An amateur but very determined historian, Yuri Dmitriev, finally found the gruesome prize he had long been searching for — burial mounds containing the remains of political prisoners executed by Stalin’s secret police. He is now in jail, awaiting trial on what his family, friends and supporters dismiss as blatantly fabricated charges of pedophilia, an accusation that has frequently been used to discredit and silence voices the Russian authorities do not like, the New York Times reports:
At the time of his initial arrest, Mr. Dmitriev was chairman of the Karelia branch of Memorial, a group that has infuriated Russian nationalists by focusing on the suffering visited on Russians, Ukrainians and others by the secret police instead of by foreigners. The Russian authorities branded Memorial a “foreign agent” in 2012, and the group has been demonized since by the state-controlled news media as a Western-backed nest of depraved traitors…..With the approaching 75th anniversary on May 9 of the Red Army’s victory over Nazi Germany and its allies like Finland, the suffering inflicted on Russia by its own rulers in the Kremlin has become an unwanted distraction from memories of the country’s immense wartime sacrifice against foreign enemies. RTWT
As Europe prepares to mark the 75th anniversary of the end of WW2, national narratives of those historic events hugely differ across Europe. Identity and historical memory are often hijacked by populist and nationalist agendas and history suddenly enters the political mainstream, the Henry Jackson Society notes. In Putin’s Russia, the “Great Patriotic War” – despite its very real sacrifices during the conflict – has been made a centrepiece of contemporary Russian identity, justifying aggression against its neighbours as a crusade against “Ukrainian fascists.” Many countries remain confined to their respective WW2 narratives, often downplaying collaboration and overplaying their nation’s heroism.
On the other hand, many people in the West are oblivious to the extent of bloodshed experienced by Eastern European countries of today (namely Poland, Ukraine, Belarus) in the fight against Nazism. The lack of a shared vision of lessons from WW2 hampers understanding of the Holocaust and the industrial scale that it took in what Timothy Snyder calls the Bloodlands squeezed between Hitler and Stalin.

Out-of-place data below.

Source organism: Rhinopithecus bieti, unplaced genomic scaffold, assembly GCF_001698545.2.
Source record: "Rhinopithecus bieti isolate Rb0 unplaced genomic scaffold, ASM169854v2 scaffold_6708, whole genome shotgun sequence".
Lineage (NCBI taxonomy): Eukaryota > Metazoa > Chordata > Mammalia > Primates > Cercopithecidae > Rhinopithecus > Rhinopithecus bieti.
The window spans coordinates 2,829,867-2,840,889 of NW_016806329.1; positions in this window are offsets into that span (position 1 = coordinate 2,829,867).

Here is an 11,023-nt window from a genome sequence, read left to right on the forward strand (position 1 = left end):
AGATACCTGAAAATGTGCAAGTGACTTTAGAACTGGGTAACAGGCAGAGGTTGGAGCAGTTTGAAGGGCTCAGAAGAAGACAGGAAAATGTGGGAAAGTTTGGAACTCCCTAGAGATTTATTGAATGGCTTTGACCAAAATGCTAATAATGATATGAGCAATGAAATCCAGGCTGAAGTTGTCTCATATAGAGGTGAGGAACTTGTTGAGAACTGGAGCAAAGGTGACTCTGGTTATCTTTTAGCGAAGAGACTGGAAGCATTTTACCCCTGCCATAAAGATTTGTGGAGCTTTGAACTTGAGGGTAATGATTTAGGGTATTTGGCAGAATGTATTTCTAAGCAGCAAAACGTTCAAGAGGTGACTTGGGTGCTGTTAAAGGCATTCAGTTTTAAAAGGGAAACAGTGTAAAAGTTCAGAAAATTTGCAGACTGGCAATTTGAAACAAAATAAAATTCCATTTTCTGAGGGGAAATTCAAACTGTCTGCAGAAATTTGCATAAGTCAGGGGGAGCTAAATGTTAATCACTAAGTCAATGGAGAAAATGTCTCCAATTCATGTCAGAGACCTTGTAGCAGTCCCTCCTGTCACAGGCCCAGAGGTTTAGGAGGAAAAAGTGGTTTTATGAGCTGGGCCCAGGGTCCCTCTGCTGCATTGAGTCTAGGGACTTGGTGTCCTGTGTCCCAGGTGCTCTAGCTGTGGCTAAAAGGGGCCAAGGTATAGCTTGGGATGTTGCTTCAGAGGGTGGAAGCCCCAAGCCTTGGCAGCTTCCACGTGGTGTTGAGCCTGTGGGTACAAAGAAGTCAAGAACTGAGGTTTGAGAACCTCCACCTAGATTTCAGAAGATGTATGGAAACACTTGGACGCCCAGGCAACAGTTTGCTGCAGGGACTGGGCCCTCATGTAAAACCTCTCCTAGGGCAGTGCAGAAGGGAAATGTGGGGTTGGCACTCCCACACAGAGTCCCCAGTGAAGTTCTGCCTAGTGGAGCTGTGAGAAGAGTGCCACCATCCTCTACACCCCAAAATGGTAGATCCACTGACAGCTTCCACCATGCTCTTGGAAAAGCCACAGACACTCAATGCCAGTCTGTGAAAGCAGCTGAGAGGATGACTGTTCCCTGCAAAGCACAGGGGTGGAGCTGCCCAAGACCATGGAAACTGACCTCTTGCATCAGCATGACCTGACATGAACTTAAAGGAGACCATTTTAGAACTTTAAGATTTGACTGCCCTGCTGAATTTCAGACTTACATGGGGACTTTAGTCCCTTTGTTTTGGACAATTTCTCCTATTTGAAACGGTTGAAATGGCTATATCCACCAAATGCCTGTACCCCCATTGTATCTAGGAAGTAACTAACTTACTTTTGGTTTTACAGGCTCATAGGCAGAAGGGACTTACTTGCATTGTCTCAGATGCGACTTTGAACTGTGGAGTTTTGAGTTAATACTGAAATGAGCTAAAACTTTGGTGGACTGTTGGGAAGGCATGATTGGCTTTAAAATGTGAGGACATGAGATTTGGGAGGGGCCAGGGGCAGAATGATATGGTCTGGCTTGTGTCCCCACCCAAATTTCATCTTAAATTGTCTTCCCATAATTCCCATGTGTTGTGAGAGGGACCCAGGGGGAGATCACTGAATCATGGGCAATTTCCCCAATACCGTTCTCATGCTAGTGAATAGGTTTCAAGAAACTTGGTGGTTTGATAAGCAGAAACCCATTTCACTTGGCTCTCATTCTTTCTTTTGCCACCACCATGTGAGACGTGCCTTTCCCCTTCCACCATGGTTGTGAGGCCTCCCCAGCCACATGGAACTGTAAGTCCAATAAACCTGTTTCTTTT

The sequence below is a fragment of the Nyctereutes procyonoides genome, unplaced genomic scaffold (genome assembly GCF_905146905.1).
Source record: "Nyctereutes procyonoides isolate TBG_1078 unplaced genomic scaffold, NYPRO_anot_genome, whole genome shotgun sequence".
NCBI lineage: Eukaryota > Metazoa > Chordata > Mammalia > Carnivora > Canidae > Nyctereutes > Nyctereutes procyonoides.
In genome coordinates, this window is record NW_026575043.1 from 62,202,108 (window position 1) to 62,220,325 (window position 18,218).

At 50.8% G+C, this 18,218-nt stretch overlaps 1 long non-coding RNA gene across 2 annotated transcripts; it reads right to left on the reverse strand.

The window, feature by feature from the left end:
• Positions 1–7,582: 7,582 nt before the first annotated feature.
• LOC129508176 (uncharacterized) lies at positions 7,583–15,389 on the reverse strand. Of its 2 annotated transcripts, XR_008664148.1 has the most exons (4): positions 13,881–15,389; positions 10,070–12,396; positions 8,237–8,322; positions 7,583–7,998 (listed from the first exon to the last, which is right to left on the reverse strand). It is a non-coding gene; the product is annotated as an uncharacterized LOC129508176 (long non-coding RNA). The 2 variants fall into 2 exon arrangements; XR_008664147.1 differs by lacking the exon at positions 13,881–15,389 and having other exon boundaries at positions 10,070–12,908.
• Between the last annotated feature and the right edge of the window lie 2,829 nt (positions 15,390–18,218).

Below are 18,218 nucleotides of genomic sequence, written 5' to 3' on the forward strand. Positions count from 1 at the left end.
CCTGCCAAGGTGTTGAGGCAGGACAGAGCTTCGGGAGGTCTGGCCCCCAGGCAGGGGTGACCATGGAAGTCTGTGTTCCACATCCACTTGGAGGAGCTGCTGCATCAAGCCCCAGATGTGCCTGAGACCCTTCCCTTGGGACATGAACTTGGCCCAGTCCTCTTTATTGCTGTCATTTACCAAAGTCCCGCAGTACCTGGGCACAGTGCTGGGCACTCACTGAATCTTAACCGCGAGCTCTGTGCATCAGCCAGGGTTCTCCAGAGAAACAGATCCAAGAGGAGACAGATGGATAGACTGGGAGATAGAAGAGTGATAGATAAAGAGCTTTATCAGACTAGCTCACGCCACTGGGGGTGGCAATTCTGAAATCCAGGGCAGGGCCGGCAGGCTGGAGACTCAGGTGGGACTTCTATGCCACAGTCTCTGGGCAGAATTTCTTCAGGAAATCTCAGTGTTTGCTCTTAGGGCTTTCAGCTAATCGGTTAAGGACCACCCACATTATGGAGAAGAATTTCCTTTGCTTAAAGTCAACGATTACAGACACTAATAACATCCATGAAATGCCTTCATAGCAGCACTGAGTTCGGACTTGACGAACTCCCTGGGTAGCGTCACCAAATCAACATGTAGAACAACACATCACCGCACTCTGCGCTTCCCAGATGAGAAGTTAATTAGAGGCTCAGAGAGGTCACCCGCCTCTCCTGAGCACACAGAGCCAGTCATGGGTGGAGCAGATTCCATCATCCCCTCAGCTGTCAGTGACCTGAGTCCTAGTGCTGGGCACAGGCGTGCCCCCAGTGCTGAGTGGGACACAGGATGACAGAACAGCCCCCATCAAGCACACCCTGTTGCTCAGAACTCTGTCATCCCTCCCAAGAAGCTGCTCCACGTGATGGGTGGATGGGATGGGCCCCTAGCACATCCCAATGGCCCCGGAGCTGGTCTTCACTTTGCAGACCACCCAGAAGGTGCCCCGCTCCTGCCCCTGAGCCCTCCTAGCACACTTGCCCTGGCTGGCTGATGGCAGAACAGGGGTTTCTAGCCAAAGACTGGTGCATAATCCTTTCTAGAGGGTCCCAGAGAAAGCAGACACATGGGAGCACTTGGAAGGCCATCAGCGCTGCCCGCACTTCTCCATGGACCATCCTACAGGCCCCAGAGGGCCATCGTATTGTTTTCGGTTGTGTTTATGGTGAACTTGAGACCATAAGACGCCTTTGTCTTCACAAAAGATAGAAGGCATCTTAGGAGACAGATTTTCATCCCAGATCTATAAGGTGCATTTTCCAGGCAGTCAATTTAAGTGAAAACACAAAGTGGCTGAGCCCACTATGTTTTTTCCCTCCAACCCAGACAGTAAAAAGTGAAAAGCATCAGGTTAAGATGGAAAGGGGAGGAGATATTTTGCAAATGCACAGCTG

A forthcoming online discussion will be preceded by a short presentation of a bespoke research project about key historical narratives of the 20th century across leading media of 6 European countries (Poland, Russia, Ukraine, France, Germany, UK) over 2018-2019. The research was organized and funded by the Ukrainian Institute (Kyiv) and One Philosophy Group of Companies. The research uncovered divergence or omittance in interpreting key events of that century, relating to WW2 (such as perceptions of Russia’s contribution to the defeat of Nazism and interpretations of Molotov-Ribbentrop Pact). The research findings will be unveiled by Nataliia Popovych (founder, One Philosophy; co-founder, Ukraine Crisis Media Centre).
Professor Krzystof Czyżewski, Writer, Philosopher, President of Borderland Foundation, Poland
Professor Serhii Plokhy, Historian, Author, Director of Harvard Ukrainian Research Institute
Nataliia Popovych, Entrepreneur, International Communications Expert and Civic Activist
Professor Brendan Simms, Historian, Author, Cambridge University, UK
Moderator: Adrian Karatnycky, Senior Fellow and Co-Director of the Ukraine in Europe Program, Atlantic Council
18:00-19:15. Monday 4th May 2020 RSVP